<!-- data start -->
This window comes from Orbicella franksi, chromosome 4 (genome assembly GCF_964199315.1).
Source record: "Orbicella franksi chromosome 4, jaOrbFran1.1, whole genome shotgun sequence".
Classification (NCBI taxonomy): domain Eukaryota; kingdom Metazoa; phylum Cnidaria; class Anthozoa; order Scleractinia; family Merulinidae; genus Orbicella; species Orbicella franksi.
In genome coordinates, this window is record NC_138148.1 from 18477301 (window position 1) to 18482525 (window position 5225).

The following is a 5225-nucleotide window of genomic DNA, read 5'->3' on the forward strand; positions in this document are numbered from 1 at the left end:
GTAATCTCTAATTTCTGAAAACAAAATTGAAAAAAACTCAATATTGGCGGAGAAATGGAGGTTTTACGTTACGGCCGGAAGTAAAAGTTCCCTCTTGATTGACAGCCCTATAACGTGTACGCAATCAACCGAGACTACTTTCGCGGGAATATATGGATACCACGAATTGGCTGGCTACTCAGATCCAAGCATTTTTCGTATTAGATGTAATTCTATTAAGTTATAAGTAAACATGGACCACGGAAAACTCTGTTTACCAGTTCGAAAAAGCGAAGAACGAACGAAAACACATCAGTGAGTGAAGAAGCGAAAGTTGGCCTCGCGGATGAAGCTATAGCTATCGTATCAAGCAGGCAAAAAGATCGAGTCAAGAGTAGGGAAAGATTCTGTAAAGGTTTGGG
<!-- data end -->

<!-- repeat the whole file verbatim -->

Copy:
This window comes from Orbicella franksi, chromosome 4 (genome assembly GCF_964199315.1).
Source record: "Orbicella franksi chromosome 4, jaOrbFran1.1, whole genome shotgun sequence".
Classification (NCBI taxonomy): domain Eukaryota; kingdom Metazoa; phylum Cnidaria; class Anthozoa; order Scleractinia; family Merulinidae; genus Orbicella; species Orbicella franksi.
In genome coordinates, this window is record NC_138148.1 from 18477301 (window position 1) to 18482525 (window position 5225).

The following is a 5225-nucleotide window of genomic DNA, read 5'->3' on the forward strand; positions in this document are numbered from 1 at the left end:
GTAATCTCTAATTTCTGAAAACAAAATTGAAAAAAACTCAATATTGGCGGAGAAATGGAGGTTTTACGTTACGGCCGGAAGTAAAAGTTCCCTCTTGATTGACAGCCCTATAACGTGTACGCAATCAACCGAGACTACTTTCGCGGGAATATATGGATACCACGAATTGGCTGGCTACTCAGATCCAAGCATTTTTCGTATTAGATGTAATTCTATTAAGTTATAAGTAAACATGGACCACGGAAAACTCTGTTTACCAGTTCGAAAAAGCGAAGAACGAACGAAAACACATCAGTGAGTGAAGAAGCGAAAGTTGGCCTCGCGGATGAAGCTATAGCTATCGTATCAAGCAGGCAAAAAGATCGAGTCAAGAGTAGGGAAAGATTCTGTAAAGGTTTGGG